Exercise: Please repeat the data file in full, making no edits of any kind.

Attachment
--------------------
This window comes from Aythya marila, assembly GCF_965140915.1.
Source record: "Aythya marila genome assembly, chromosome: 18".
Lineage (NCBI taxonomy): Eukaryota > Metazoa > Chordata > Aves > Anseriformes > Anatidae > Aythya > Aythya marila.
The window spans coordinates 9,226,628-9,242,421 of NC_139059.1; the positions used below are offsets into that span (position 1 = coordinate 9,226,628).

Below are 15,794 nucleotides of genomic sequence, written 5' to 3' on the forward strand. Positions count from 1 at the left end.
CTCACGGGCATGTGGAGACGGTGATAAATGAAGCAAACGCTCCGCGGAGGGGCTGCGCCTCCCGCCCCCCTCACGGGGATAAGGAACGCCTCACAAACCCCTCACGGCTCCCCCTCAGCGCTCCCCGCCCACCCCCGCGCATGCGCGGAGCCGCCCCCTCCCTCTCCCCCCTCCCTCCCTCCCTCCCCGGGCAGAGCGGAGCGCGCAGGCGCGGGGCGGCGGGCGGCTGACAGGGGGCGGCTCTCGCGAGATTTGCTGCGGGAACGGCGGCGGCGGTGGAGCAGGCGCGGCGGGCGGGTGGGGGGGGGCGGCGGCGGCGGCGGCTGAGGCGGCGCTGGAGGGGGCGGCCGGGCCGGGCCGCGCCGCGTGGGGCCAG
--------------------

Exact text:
This window comes from Aythya marila, assembly GCF_965140915.1.
Source record: "Aythya marila genome assembly, chromosome: 18".
Lineage (NCBI taxonomy): Eukaryota > Metazoa > Chordata > Aves > Anseriformes > Anatidae > Aythya > Aythya marila.
The window spans coordinates 9,226,628-9,242,421 of NC_139059.1; the positions used below are offsets into that span (position 1 = coordinate 9,226,628).

Below are 15,794 nucleotides of genomic sequence, written 5' to 3' on the forward strand. Positions count from 1 at the left end.
CTCACGGGCATGTGGAGACGGTGATAAATGAAGCAAACGCTCCGCGGAGGGGCTGCGCCTCCCGCCCCCCTCACGGGGATAAGGAACGCCTCACAAACCCCTCACGGCTCCCCCTCAGCGCTCCCCGCCCACCCCCGCGCATGCGCGGAGCCGCCCCCTCCCTCTCCCCCCTCCCTCCCTCCCTCCCCGGGCAGAGCGGAGCGCGCAGGCGCGGGGCGGCGGGCGGCTGACAGGGGGCGGCTCTCGCGAGATTTGCTGCGGGAACGGCGGCGGCGGTGGAGCAGGCGCGGCGGGCGGGTGGGGGGGGGCGGCGGCGGCGGCGGCTGAGGCGGCGCTGGAGGGGGCGGCCGGGCCGGGCCGCGCCGCGTGGGGCCAG